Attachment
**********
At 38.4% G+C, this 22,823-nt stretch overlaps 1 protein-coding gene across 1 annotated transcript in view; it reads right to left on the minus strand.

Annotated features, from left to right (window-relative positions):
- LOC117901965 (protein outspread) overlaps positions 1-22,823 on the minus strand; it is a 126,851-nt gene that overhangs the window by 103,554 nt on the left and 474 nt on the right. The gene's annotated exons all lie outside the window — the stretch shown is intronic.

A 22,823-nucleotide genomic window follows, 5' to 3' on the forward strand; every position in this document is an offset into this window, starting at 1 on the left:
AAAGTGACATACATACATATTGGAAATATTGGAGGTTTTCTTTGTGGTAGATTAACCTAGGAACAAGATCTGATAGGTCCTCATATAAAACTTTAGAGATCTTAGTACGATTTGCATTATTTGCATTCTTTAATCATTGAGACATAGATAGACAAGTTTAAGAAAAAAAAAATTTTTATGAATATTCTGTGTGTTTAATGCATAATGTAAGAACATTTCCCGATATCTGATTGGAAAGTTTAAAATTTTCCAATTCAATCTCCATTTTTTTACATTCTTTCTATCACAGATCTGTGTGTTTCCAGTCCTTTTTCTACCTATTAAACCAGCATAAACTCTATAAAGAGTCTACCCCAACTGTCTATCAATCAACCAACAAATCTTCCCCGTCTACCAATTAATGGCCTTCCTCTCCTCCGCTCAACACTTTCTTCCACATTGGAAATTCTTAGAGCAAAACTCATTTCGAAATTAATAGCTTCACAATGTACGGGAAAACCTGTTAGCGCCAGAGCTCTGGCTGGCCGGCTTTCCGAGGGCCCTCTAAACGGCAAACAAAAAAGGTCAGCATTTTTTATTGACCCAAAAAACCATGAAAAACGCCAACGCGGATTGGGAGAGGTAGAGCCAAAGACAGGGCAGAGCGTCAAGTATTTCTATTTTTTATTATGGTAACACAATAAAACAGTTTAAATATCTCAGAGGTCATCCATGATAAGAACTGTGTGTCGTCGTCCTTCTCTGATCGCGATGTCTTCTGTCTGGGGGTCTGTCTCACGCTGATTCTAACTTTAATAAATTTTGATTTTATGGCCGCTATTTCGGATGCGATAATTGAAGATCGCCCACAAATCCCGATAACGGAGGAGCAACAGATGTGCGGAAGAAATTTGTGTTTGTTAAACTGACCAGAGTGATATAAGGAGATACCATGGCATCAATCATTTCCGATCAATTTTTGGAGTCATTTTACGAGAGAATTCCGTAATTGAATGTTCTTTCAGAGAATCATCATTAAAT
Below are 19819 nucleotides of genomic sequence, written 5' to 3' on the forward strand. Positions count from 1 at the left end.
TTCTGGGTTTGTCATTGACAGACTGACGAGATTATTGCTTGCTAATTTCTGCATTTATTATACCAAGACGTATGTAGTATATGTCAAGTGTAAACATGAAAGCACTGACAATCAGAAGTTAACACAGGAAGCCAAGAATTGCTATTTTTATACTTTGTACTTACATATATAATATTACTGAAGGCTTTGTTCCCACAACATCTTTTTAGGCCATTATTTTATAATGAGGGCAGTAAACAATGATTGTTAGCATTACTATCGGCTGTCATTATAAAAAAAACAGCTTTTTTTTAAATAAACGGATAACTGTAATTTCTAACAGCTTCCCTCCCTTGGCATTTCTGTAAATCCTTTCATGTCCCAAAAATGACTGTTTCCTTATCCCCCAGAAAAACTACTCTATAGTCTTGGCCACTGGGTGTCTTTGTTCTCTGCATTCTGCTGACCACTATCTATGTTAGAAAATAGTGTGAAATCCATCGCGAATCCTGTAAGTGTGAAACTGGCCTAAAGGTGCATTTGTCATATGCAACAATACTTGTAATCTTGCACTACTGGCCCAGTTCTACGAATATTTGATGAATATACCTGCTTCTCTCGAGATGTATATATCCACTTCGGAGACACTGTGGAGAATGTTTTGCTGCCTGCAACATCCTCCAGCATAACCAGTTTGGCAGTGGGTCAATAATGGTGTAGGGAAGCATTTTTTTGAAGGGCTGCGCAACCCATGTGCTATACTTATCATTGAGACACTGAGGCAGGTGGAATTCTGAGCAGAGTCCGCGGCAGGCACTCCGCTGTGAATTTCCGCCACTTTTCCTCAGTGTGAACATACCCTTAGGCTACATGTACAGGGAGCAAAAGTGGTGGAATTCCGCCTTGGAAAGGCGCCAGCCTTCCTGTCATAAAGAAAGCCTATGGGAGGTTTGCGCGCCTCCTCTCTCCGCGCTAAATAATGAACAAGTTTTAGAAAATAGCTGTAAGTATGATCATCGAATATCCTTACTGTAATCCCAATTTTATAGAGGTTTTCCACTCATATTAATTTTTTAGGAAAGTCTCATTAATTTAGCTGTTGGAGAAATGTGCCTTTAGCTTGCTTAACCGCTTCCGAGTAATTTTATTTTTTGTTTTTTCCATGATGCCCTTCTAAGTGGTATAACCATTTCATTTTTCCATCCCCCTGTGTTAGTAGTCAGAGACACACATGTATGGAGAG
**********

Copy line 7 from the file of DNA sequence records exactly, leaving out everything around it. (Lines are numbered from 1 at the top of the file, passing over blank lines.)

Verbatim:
TTCTGGGTTTGTCATTGACAGACTGACGAGATTATTGCTTGCTAATTTCTGCATTTATTATACCAAGACGTATGTAGTATATGTCAAGTGTAAACATGAAAGCACTGACAATCAGAAGTTAACACAGGAAGCCAAGAATTGCTATTTTTATACTTTGTACTTACATATATAATATTACTGAAGGCTTTGTTCCCACAACATCTTTTTAGGCCATTATTTTATAATGAGGGCAGTAAACAATGATTGTTAGCATTACTATCGGCTGTCATTATAAAAAAAACAGCTTTTTTTTAAATAAACGGATAACTGTAATTTCTAACAGCTTCCCTCCCTTGGCATTTCTGTAAATCCTTTCATGTCCCAAAAATGACTGTTTCCTTATCCCCCAGAAAAACTACTCTATAGTCTTGGCCACTGGGTGTCTTTGTTCTCTGCATTCTGCTGACCACTATCTATGTTAGAAAATAGTGTGAAATCCATCGCGAATCCTGTAAGTGTGAAACTGGCCTAAAGGTGCATTTGTCATATGCAACAATACTTGTAATCTTGCACTACTGGCCCAGTTCTACGAATATTTGATGAATATACCTGCTTCTCTCGAGATGTATATATCCACTTCGGAGACACTGTGGAGAATGTTTTGCTGCCTGCAACATCCTCCAGCATAACCAGTTTGGCAGTGGGTCAATAATGGTGTAGGGAAGCATTTTTTTGAAGGGCTGCGCAACCCATGTGCTATACTTATCATTGAGACACTGAGGCAGGTGGAATTCTGAGCAGAGTCCGCGGCAGGCACTCCGCTGTGAATTTCCGCCACTTTTCCTCAGTGTGAACATACCCTTAGGCTACATGTACAGGGAGCAAAAGTGGTGGAATTCCGCCTTGGAAAGGCGCCAGCCTTCCTGTCATAAAGAAAGCCTATGGGAGGTTTGCGCGCCTCCTCTCTCCGCGCTAAATAATGAACAAGTTTTAGAAAATAGCTGTAAGTATGATCATCGAATATCCTTACTGTAATCCCAATTTTATAGAGGTTTTCCACTCATATTAATTTTTTAGGAAAGTCTCATTAATTTAGCTGTTGGAGAAATGTGCCTTTAGCTTGCTTAACCGCTTCCGAGTAATTTTATTTTTTGTTTTTTCCATGATGCCCTTCTAAGTGGTATAACCATTTCATTTTTCCATCCCCCTGTGTTAGTAGTCAGAGACACACATGTATGGAGAG